In October of 2010 I spent 14 days in the hospital at the University Medical Center in Tucson, AZ where I lived. I needed an extra boost to kill my difficult bacteria, but felt mostly better at the end of those 14 days except for still feeling short of breath and tightness that was abnormal for me. I literally had my bags packed waiting to be discharged on day 14 when a doctor came in and told me that I had cultured a fungus called Aspergillus and would need additional treatment. I opted to go home and follow up with my pulmonologist or lung doctor outside of the hospital. I got in to see her right before Thanksgiving and she said that the fungus is very hard to kill and the only thing that works was steroids and lots of them. Upon discharge from the hospital, I was placed on a rotation of antibiotics to keep my lung bacteria under control. One month I would do Levaquin, the next month I would do an inhaled antibiotic called Colistin, the next month I would do Cipro, and then the next the inhaled Colistin and so forth. It happened that I was on my month long course of Levaquin when she placed me on very high doses of Prednisone along with an anti-fungal drug called Itraconozole.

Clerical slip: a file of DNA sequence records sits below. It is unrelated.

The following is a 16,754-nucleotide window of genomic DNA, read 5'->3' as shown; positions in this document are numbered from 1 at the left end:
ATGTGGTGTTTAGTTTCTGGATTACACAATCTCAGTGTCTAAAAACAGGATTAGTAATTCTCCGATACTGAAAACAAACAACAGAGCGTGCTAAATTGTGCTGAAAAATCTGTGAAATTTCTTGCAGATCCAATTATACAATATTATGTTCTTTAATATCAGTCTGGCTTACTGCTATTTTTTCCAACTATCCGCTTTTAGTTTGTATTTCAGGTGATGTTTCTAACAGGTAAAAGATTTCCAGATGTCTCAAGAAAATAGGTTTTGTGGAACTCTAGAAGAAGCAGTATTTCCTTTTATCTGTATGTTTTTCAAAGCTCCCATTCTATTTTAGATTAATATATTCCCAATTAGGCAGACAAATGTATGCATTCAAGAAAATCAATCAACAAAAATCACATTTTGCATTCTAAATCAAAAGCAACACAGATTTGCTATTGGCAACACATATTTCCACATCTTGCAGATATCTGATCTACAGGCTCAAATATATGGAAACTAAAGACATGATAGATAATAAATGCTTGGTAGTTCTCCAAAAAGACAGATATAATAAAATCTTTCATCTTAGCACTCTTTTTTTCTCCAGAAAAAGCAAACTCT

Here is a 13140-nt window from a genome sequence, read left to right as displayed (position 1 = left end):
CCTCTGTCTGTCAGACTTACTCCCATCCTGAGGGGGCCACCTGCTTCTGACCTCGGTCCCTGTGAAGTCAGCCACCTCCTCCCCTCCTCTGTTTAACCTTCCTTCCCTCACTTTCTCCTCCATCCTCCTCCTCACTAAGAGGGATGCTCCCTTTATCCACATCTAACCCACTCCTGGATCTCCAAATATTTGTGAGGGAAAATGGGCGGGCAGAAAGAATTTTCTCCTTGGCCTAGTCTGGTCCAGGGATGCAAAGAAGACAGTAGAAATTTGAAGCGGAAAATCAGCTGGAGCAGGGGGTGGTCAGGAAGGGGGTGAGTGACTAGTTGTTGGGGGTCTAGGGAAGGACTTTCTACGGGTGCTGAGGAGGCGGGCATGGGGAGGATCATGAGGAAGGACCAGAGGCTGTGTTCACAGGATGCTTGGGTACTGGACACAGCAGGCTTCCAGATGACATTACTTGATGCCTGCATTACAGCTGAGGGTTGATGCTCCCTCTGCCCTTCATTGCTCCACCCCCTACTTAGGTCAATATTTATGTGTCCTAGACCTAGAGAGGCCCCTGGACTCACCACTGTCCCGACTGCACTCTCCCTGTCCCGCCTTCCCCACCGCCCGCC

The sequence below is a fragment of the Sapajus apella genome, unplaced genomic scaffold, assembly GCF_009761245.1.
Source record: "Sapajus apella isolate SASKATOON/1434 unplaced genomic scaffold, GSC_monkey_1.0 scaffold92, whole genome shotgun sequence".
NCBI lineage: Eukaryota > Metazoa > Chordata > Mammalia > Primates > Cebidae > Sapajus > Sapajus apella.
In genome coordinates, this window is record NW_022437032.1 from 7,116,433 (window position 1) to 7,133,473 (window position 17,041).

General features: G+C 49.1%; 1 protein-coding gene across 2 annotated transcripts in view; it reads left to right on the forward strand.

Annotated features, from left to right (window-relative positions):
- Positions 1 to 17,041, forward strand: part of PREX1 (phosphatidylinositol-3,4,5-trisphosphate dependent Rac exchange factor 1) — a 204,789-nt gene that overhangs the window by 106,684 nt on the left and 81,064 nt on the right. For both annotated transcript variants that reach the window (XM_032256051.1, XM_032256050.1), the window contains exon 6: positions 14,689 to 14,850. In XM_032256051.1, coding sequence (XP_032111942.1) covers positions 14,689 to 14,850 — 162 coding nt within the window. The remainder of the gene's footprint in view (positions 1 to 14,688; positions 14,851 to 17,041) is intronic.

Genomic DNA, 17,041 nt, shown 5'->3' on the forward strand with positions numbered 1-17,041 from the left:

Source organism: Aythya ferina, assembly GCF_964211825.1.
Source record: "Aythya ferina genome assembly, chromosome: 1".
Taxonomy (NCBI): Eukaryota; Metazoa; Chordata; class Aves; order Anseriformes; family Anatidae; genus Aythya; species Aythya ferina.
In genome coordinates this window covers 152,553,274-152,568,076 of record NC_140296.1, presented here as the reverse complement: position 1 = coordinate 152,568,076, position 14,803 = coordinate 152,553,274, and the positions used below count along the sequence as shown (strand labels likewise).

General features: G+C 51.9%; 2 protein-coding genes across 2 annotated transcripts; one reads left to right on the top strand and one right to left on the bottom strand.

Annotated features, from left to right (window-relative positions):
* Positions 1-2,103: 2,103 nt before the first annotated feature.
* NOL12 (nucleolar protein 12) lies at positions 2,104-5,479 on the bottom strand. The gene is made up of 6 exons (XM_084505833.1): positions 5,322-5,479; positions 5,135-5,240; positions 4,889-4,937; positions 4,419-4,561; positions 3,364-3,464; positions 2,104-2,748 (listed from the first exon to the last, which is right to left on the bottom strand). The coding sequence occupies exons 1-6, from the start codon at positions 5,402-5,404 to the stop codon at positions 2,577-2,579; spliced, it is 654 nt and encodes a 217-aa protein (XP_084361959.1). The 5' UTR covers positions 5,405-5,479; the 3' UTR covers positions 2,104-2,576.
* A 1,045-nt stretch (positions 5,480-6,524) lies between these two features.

I went home in tears, tired from dealing with being sick all the time and having to start more drugs. All of the new drugs I had been given could cause upset stomachs and with Thanksgiving being in a couple days, I didn’t want to ruin that so I held off starting the new medication for a couple days. I started taking 60mg of Prednisone and the antifungul the day after Thanksgiving. I was supposed to do a week of 60mg, a week of 40mg, a week of 20mg, and then a week of 10mg. I made it to halfway through the week of 40 and literally went crazy. I was hallucinating, not sleeping at all, thought I was pregnant, and completely manic then depressive. I don’t remember much from those days. My husband and family took me to two different Emergency Rooms. One gave me Ambien (a KNOWN hallucinogenic) and sent me home and that only made it worse. The next morning I got an ambulance ride to the University Medical Center where I had been hospitalized. My lung doctor refused to even come see me as she said she didn’t deal with the side effects of the medication she prescribed because I was an adult and she was a pediactric pulmonologist. With my disease being so rare, she was literally the only doctor in town that actually knew what my disease was so she agreed to see me as long as I had an adult Primary Care Physician or PCP. My family had called my PCP but he wouldn’t see me either. They discharged us from the second ER and at that point my husband and family were completely hopeless and frantic for someone to help. Thankfully, both my Aunts are nurses and one worked in Ambulatory services with Psychiatrists. She called a couple of them and one stayed late and agreed to see me. If he hadn’t done that I would have died.